5 Strength-Training Tips For Bigger, Stronger Muscles

Strength Training

5 Strength-Training Tips For Bigger, Stronger Muscles

Mar 24, 2015 //

Strength and muscle size go hand in hand, and fitness science has come a long way in determining how to get bigger, stronger muscles. These tips for strength training are specifically aimed toward increasing your muscle mass.

1. Squat For Mass

If overall mass is your goal, then squat! Squats involve multiple muscles in both the upper and lower body. There’s documented evidence that doing squats utilizes so many muscle fibers that growth hormone (GH) is boosted more than during any other exercise!

Now don’t let the word “growth hormone” scare you. Growth hormone has gotten a bad rap due to its abuse by pro-athletes. Growth hormone, in its naturally occurring form, is a necessary bodily substance. GH is produced by the anterior pituitary gland, at the base of the brain; this amazing, one-centimeter gland is responsible for muscle growth.

2. Stimulate Your Anterior Pituitary Gland

There are things you can do to stimulate the anterior pituitary gland to work more effectively, thus helping you with your strength-training regimen:

  1. Train two to three times per day in short, intense bursts.
  2. Avoid food for 45 to 60 minutes after intense training to ensure a more pronounced GH response.
  3. Wear warm clothing or go to a warm gym to heat up your muscles.
  4. Eat a well balanced diet comprised of fats, carbs and proteins and eat five to seven small meals per day. Bodybuilders do this to get bigger and more “cut,” and some scientists concur that this is a great way to elicit a GH response.

If you’re interested in learning more about GH, go to Dr.Squat.com for more information.

3. Decrease Your Reps

It’s no secret among bodybuilders that training with more weight and decreasing the amount of reps leads to greater strength. Though this seems unlikely, studies support the notion and recommend training with repetitions in the two-to-six range for increased muscle strength. Increased muscle strength translates to the ability to handle increased weight during your routine, and that will get you more mass.

4. Choose Free Weights Over Machines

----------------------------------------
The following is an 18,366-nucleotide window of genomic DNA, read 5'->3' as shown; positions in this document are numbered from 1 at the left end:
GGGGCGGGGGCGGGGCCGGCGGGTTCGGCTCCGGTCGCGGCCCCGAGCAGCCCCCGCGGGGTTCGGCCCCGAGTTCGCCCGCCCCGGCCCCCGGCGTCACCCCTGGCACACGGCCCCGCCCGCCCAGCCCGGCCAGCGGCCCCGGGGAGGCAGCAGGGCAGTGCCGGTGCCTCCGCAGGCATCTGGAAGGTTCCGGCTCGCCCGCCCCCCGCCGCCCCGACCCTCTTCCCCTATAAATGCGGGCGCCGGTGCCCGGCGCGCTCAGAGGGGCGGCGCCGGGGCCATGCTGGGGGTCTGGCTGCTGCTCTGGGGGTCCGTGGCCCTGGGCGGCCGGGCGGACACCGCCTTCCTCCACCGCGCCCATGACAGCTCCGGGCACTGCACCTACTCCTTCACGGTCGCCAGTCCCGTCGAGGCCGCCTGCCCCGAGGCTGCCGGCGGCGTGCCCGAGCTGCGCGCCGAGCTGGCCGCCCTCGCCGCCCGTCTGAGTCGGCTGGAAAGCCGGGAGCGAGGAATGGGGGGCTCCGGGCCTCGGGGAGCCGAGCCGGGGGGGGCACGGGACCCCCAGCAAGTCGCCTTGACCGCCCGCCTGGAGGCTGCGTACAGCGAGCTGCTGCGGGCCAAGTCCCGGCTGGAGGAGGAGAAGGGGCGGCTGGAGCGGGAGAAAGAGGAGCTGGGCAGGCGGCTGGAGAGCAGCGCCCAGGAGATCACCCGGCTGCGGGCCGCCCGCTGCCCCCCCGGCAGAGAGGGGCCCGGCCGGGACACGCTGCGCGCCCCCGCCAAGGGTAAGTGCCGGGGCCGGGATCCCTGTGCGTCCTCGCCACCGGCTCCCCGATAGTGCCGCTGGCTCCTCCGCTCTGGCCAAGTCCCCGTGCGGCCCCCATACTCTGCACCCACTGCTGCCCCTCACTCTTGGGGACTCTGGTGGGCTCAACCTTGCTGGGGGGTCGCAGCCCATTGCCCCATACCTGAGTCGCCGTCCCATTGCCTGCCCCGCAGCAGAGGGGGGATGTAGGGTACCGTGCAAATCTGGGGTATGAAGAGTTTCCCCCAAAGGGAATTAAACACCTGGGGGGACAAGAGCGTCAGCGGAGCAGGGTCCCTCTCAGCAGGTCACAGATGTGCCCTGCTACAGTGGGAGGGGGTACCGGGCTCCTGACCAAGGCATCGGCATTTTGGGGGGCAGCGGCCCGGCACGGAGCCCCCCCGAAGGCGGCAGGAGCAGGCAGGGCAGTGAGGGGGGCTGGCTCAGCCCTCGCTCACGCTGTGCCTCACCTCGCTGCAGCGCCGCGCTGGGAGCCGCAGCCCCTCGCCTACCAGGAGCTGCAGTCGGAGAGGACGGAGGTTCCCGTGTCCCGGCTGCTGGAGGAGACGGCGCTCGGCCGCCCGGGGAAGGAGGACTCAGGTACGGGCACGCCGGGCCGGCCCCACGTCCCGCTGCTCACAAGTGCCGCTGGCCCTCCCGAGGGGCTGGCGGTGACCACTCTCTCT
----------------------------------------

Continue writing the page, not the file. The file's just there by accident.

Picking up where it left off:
According to Daily Burn, power-lifter Casey Williams recommends focusing on four primary routines for strength training muscles: squats, bench presses, deadlifts, and overhead presses – all performed with weights.

While free-weight techniques might sound intimidating at first, using them will help you gain strength and build lean muscle. William recommends free weights over machines, since studies have shown that free weights outperform machines, with weight users showing marked improvements in strength and balance.

Choose three of the above exercises to do three times a week for about 45 minutes each session. Squat during every workout (each of the three times per week). Only perform one set of five reps on the deadlift – more than that could lead to serious injury. The goal of exercise is to not work out until failure or until you’re too sore to move. The point is to get stronger, not work to exhaustion.

5. Don’t Overdo It

While you might be eager to get your training underway, don’t go too crazy.

Overdoing exercise results in overworked muscles, a greater chance for injury and “halted progress” – where you begin to see a decline in performance as you body’s way of saying “enough is enough.”

Your body needs rest, as well as activity, and rest is especially important if you’re on a stringent workout routine. Allow at least 24 hours between weight lifting sessions and 48 hours between high intensity interval training (HIIT) sessions.

Drinking plenty of water and eating a healthy, balanced diet is another component of rest. If you don’t put in what you’ve taken out, you’ll see slower recovery times and less successful results.

Strength training for muscles is a complex balance of correctly performed activity, rest, nutrition and hydration. Streamline your goals and create a plan and schedule tailored to your needs. If done properly, your muscles will love your strength training activities and respond accordingly!

Debra Ferris

Debra Ferris (Debbe) is a freelance writer living and working from the Wheatheart of the United States, Perryton TX. Perryton is a land of plenty, wheat and corn crops and YES, oil and cattle! Debbe writes for a worldwide audience to include Chemwatch, Australia, DZineIt, New York, Tenders UK, and Jagt-Jakt, Denmark, just to name a few. A veteran of the USAF (medic), Debbe has 10 years of extensive medical knowledge to bring to the table for her readership. Her passions are fly fishing, hunting with her husband and 2 dogs and snow skiing. Debbe also understands problems related to fibromyalgia and spinal arthritis as she suffers from both and has extensive resources for these conditions.

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